If you've seen any local political stories which you think are worth wider attention, please let us know so they can be added to this Reading List catalogue.

Friday, 26 March 2010

Maidenhead Tories In Plot Turmoil

Ruling Conservatives in the Royal Borough are reeling as a series of disclosures have highlighted the internal conflicts in their party.

Council-funded political advisor Andre Walker resigned after he was recorded discussing deputy leader Cllr Alison Knight in a mobile phone call on a train.

You can listen to the full recording here.

He apologised for describing her views as her 'injected with poison' and for calling her 'a total liability' as he plotted with the other caller, who it is suggested would be in line replace her.

Opposition LibDems called for an investigation into the identity of the other caller who hoped to benefit, apparently claiming that this shows Conservatives to be wasting public money serving personal ambition - not the public interest.

Meanwhile suspicion has spread further through the tory ranks as Eton Wick's Cllr Stephen Smith contacted national party leader David Cameron to urge him to take action against the plotters and reunite the feuding factions.

The developments deal an extra blow to the party, coming only recently after it was discovered controversial backer Lord Ashcroft had been registered as an 'overseas elector' in Maidenhead while refusing to declare his 'non-dom' tax status - which means Conservative agents in the area covered up the fact that he was avoiding more than £100m in taxes leaders were convinced he promised would be paid to the Treasury.

Oranjepan says:
Maidenhead has long been known as a tory stonghold - this news only adds weight to the argument that safe seats breed complacency and corruption.

Thursday, 25 March 2010

Conservatives Divided On Support For Equality

Controversy has struck the Conservative party after leader David Cameron stumbled in an interview when challenged on equality issues.

In particular the question of whether Conservative Lords would be allowed a free vote on allowing civil partnerships to take place in places of religious worship caused him to get his wires crossed which ultimately lead him to request censoring the video edit.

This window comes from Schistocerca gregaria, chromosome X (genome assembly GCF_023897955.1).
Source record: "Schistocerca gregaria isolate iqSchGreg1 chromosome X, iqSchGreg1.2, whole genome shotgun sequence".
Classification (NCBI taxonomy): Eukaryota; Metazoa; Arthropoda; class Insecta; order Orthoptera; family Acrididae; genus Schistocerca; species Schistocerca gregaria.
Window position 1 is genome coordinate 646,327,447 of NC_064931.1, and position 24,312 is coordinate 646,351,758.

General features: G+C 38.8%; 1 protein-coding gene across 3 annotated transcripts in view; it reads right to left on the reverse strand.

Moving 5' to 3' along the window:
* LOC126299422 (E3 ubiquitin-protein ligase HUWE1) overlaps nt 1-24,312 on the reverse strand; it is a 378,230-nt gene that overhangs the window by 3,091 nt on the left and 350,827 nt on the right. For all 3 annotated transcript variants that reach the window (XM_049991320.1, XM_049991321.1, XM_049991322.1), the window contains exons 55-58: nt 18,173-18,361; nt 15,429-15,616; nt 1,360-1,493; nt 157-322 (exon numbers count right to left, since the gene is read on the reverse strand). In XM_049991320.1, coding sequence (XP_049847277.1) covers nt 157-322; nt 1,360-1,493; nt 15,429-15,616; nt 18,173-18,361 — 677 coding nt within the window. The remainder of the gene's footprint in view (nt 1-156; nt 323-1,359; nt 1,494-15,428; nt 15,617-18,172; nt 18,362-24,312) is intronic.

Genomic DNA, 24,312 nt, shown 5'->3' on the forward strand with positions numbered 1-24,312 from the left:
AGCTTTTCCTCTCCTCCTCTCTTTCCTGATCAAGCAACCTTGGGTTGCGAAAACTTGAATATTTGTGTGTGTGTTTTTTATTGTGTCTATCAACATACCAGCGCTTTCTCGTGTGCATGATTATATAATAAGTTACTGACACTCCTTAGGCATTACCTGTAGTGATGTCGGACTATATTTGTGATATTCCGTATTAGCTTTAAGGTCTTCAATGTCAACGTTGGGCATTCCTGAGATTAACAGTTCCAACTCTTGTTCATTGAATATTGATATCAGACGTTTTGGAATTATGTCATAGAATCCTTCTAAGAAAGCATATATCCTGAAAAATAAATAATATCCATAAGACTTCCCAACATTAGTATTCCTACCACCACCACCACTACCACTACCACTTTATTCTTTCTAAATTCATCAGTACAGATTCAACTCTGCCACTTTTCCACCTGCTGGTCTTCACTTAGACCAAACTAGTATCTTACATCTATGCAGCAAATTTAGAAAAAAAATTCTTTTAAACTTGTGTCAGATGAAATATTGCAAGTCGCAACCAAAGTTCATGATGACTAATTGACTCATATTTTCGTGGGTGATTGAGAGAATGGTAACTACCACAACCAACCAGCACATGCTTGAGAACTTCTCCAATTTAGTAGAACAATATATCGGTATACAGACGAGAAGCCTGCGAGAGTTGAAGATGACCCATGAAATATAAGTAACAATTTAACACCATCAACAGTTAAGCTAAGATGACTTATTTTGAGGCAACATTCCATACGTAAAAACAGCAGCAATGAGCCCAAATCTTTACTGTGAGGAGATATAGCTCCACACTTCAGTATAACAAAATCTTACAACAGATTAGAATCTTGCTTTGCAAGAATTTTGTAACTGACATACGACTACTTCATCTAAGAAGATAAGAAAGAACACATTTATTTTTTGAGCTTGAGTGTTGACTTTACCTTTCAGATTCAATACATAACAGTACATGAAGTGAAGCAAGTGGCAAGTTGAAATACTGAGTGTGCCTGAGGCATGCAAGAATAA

Luckily LibDem Paul Walter has saved Mr Cameron's 'meltdown' for posterity.

Paul picks up on interviewer Martin Popplewell's quote that pleas and arm-twisting were to be employed to cover-up the real story about the potential Prime Minister's inability to be frank and open about his policy positions.

Elsewhere centre-right commentator Graham Pointer delves more deeply into the matter.

He contradicts gay Conservative frontbencher Nick Herbert MP (telling him he should only speak on matters relating to his shadow portfolio) to argue that the provisions of the Equality Bill amendment contravenes Church of England laws. He points out that while civil partnership ceremonies may now take place in churches they will still not be able to be conducted by members of the clergy, or have any hymns or readings which refer to the religious basis of the ceremony.

Graham states Maidenhead MP Theresa MP really should be making a statement to clarify where the party stands, but she noticably steered clear of controversy in her contribution to the debate to add her voice to the consensus on supporting women's rights in society - possibly a case of admission by omission.

Meanwhile Maidenhead United Reformed Church elder, Chris Campbell, has been prominent in applauding the reform which would allow him to cement his civil partnership in his church.

He explains that God is 'at the heart' of his relationship, adding, "it seems bizarre for the law to insist that religion should play no part in our marriage!"

And religious think-tank Ekklesia has welcomed the amendment to the Equality Bill, although they note the subject of same-sex relationships continues to divide religious communities - not least in Berkshire [1], [2].

Several prominent Conservative Lords voted against the amendment and Bishop of Bradford, Rt Rev David James, argued it confused the civil partnerships with marriage.

Mr Campbell countered that this was his intention, declaring that "today, we are one step closer to being married in a very meaningful way for us."

Ekklesia's founder identified the growing diversity of partnership arrangements as indicative of the need for a more wide-ranging reform of marriage law. Symon Hill said, "It is important for the religious liberty of the faith communities concerned."


Update: LibDem Cllr Glenn Goodall says the the tories have shown their 'true colours' on the issue, arguing they are 'not liberal, not progressive and not fit for government'.

Oranjepan says:
Conservatives are in a bind - they cannot make their minds up because they don't want to upset potential voters, but they still need the support of their ideologically-motivated base.